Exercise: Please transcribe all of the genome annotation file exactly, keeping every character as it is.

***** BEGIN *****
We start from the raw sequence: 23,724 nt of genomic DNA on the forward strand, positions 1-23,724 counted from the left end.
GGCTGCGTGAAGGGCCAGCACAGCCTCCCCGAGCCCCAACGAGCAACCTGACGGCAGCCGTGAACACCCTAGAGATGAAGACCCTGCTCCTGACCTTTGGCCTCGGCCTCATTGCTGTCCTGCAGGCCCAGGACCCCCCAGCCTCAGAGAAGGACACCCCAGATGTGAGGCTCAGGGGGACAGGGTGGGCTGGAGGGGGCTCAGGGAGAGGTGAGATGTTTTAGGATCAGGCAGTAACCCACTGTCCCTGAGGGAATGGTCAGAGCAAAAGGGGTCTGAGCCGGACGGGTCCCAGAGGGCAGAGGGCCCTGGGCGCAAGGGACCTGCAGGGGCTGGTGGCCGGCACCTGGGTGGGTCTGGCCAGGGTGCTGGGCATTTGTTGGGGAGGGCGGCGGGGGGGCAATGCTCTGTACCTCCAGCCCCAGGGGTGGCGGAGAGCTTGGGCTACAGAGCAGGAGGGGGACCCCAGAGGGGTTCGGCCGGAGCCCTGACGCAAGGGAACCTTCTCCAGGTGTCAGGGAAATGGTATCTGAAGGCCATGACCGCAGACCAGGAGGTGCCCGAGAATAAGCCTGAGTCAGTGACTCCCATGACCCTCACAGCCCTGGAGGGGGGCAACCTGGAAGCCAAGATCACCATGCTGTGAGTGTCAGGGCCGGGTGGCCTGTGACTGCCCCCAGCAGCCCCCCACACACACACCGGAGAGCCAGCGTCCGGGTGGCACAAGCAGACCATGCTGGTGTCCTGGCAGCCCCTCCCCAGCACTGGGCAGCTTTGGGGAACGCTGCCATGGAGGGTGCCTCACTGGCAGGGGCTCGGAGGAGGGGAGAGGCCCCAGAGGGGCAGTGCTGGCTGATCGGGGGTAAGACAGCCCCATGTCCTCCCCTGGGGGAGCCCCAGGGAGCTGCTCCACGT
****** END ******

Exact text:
We start from the raw sequence: 23,724 nt of genomic DNA on the forward strand, positions 1-23,724 counted from the left end.
GGCTGCGTGAAGGGCCAGCACAGCCTCCCCGAGCCCCAACGAGCAACCTGACGGCAGCCGTGAACACCCTAGAGATGAAGACCCTGCTCCTGACCTTTGGCCTCGGCCTCATTGCTGTCCTGCAGGCCCAGGACCCCCCAGCCTCAGAGAAGGACACCCCAGATGTGAGGCTCAGGGGGACAGGGTGGGCTGGAGGGGGCTCAGGGAGAGGTGAGATGTTTTAGGATCAGGCAGTAACCCACTGTCCCTGAGGGAATGGTCAGAGCAAAAGGGGTCTGAGCCGGACGGGTCCCAGAGGGCAGAGGGCCCTGGGCGCAAGGGACCTGCAGGGGCTGGTGGCCGGCACCTGGGTGGGTCTGGCCAGGGTGCTGGGCATTTGTTGGGGAGGGCGGCGGGGGGGCAATGCTCTGTACCTCCAGCCCCAGGGGTGGCGGAGAGCTTGGGCTACAGAGCAGGAGGGGGACCCCAGAGGGGTTCGGCCGGAGCCCTGACGCAAGGGAACCTTCTCCAGGTGTCAGGGAAATGGTATCTGAAGGCCATGACCGCAGACCAGGAGGTGCCCGAGAATAAGCCTGAGTCAGTGACTCCCATGACCCTCACAGCCCTGGAGGGGGGCAACCTGGAAGCCAAGATCACCATGCTGTGAGTGTCAGGGCCGGGTGGCCTGTGACTGCCCCCAGCAGCCCCCCACACACACACCGGAGAGCCAGCGTCCGGGTGGCACAAGCAGACCATGCTGGTGTCCTGGCAGCCCCTCCCCAGCACTGGGCAGCTTTGGGGAACGCTGCCATGGAGGGTGCCTCACTGGCAGGGGCTCGGAGGAGGGGAGAGGCCCCAGAGGGGCAGTGCTGGCTGATCGGGGGTAAGACAGCCCCATGTCCTCCCCTGGGGGAGCCCCAGGGAGCTGCTCCACGT